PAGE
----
Police Are Outgunned and the Gun Lobby is Okay With It

 

It has been almost ten years since Miami police officer Jose Somohano was killed and three others wounded with a high-power, assault style rifle. At the time, Miami-Dade Mayor Carlos Alvarez, a former police officer and police director said, “There’s absolutely no reason I can see having these weapons out on the street.” The International Association of Chiefs of Police agreed and urged Congress to pass “an effective assault weapons ban,” condemning the “firepower available to criminals.”

 

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The Federal Assault Weapons Ban (AWB), a subsection of the Violent Crime Control and Law Enforcement Act of 1994, banned the manufacture for civilian use of semi-automatic firearms defined as assault weapons as well as “large capacity” magazines. The ban was passed by the U.S. Congress on September 13, 1994 and allowed to expire ten years later.

 

While the ban had serious loopholes, the Washington Post wrote after the Miami murders that since its 2004 expiration “the guns, once found solely in the hands of soldiers, are aimed at officers on patrol,” and that “already 12 of the 60 homicides have involved the high-power guns.” John Rivera, president of the Dade County Police Benevolent Association at the time, said police did not even have a “fighting chance” against such weapons.

 

Flash forward to last summer when 18 police officers in Dallas and Baton Rouge were shot with assault weapons–a Saiga AK-74 and a TAVOR. The New Orleans Advocate wrote that “the notion of putting such weapons in civilian hands would be regarded as insane in any other country,” as the TAVOR, according to its manufacturer, fires 900 rounds a minute. Nor were the murderers “bad guys who don’t obey laws.” They had passed their background checks and legally bought their high-power weapons with which they killed police, so the gun lobby was silent. You can’t abridge “gun rights.” (The lobby was also silent about Muhammad Youssef Abdulazeez who passed his background check and killed four Marines and a sailor in Chattanooga in 2015.)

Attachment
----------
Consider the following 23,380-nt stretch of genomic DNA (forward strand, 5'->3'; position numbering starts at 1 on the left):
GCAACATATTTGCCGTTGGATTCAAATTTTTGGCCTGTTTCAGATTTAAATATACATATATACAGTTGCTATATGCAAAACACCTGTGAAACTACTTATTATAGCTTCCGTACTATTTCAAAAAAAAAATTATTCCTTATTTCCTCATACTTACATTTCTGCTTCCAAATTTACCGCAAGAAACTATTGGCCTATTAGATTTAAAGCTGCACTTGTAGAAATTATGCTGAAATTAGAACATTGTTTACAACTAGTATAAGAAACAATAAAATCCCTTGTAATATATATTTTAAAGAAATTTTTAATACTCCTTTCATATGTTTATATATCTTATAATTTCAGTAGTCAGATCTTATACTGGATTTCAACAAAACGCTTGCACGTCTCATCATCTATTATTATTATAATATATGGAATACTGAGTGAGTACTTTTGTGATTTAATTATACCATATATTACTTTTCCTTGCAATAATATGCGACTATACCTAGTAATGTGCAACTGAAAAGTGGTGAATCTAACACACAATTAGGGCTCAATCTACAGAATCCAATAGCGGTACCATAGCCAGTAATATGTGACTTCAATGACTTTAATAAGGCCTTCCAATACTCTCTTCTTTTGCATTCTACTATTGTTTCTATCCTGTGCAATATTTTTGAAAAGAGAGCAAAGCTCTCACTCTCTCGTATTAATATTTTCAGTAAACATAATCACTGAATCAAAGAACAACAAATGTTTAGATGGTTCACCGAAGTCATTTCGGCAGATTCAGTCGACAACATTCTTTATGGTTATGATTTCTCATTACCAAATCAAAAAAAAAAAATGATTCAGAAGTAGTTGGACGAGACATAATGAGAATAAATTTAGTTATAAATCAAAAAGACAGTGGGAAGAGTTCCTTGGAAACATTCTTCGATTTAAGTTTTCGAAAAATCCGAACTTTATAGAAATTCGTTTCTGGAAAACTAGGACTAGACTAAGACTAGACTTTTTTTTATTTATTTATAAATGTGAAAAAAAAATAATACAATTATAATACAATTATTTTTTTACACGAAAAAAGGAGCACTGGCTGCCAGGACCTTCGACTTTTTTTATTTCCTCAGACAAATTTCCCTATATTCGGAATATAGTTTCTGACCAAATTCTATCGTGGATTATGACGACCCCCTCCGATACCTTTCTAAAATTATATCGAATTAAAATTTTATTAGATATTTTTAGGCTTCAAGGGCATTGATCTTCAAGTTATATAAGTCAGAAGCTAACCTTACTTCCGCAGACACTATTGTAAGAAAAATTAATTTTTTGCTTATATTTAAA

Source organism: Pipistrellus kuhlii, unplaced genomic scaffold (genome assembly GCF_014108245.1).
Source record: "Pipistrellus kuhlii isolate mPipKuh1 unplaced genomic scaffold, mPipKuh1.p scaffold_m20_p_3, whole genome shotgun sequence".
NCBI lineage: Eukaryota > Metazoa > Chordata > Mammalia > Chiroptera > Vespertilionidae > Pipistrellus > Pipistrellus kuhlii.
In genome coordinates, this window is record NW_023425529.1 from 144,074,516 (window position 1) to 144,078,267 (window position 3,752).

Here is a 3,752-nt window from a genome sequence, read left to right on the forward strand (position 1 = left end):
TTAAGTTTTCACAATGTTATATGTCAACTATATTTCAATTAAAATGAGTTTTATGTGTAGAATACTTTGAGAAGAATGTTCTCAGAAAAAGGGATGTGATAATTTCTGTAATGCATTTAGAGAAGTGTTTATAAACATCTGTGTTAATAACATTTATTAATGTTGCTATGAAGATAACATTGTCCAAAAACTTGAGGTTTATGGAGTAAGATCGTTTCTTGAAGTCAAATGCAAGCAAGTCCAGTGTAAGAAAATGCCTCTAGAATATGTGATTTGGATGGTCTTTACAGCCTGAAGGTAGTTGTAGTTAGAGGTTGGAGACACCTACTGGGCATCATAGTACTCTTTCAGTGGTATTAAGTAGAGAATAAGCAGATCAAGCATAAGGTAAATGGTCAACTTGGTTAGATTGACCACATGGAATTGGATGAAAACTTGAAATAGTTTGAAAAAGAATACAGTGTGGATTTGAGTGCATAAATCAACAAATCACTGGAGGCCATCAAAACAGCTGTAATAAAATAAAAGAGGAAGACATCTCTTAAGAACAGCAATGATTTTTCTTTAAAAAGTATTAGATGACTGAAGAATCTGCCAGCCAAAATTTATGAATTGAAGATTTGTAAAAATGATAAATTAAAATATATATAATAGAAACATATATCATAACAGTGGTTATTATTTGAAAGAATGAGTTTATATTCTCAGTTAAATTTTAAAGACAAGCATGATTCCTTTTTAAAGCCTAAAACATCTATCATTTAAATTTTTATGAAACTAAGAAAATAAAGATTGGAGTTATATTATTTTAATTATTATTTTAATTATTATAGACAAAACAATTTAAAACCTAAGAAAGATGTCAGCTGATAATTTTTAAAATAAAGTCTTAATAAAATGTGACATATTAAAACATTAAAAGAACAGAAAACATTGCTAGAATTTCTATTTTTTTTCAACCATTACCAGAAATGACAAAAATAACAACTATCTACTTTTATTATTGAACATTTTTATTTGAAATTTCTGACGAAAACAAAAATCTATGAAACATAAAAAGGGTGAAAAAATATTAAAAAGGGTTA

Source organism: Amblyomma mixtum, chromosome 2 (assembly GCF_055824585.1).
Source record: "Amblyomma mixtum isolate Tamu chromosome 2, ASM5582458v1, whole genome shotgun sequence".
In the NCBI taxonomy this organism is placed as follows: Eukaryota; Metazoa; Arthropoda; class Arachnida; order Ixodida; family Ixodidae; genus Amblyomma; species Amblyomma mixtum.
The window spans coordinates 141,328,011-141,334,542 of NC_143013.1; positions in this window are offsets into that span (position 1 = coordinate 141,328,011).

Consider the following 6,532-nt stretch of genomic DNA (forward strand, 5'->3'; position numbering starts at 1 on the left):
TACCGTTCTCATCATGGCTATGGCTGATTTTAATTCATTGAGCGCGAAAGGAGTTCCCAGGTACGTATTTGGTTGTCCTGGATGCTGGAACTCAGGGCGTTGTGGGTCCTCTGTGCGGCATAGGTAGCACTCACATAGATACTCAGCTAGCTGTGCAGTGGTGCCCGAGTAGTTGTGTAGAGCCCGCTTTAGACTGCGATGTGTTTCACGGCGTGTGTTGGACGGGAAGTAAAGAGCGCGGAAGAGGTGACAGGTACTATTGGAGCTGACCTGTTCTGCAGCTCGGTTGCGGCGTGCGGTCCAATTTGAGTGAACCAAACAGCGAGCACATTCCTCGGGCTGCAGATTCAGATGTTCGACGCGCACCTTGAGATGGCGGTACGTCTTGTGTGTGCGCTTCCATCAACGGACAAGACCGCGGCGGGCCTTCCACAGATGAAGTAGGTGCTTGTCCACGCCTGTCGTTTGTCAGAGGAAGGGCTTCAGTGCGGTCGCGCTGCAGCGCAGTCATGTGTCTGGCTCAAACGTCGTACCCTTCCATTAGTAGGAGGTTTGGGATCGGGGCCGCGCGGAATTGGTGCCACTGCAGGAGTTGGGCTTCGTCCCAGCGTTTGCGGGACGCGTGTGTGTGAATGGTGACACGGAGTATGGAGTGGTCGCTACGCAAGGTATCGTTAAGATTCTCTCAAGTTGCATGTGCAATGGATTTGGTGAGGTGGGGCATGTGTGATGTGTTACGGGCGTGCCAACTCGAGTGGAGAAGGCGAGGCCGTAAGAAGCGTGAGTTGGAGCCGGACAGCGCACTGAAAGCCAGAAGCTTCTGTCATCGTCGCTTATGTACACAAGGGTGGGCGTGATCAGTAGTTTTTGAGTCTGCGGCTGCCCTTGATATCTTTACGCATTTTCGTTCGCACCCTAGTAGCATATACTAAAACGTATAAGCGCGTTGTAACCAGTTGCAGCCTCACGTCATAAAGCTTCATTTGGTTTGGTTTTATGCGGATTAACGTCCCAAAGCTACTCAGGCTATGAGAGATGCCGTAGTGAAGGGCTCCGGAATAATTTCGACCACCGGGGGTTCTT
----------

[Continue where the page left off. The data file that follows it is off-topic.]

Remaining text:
Two years after the Miami police officer killings four police officers were killed in Oakland with high-power, assault weapons and, in Pittsburgh, three officers were killed and two injured with such weapons.

 

The Pittsburgh murderer, Richard Poplawski, was a violent white supremacist who bought a semi-automatic AK-47-style legally despite his involvement with hate groups, domestic violence charges and an order of protection against him.

 

After the Dallas and Baton Rouge law enforcement officers were murdered, veteran news man Bill Moyers asked how the gun lobby can claim patriotism while hating the government. “On the one hand, its supporters are mostly conservatives who believe in law and order, the kind of folks who value social and familial hierarchy and respect for authority. On the other hand, the group preaches contempt for government — and police are the spear point of government authority.”

 

He’s right. The “patriotic” NRA defends armor-piercing “cop killer” bullets and criminal-friendly gun silencers. Why? Whose side is it on? It defends the gun show, online and terrorist suspect loopholes all of which result also in law enforcement officer deaths.

 

A gun rights website actually praises the TAVOR used to murder Baton Rouge officers in cold blood. The TAVOR is great for “close quarters-style fighting” says the site and “is exceedingly compact” which “makes it much easier to sneak the gun in and out of your apartment building.” What?

 

 

 

 

 


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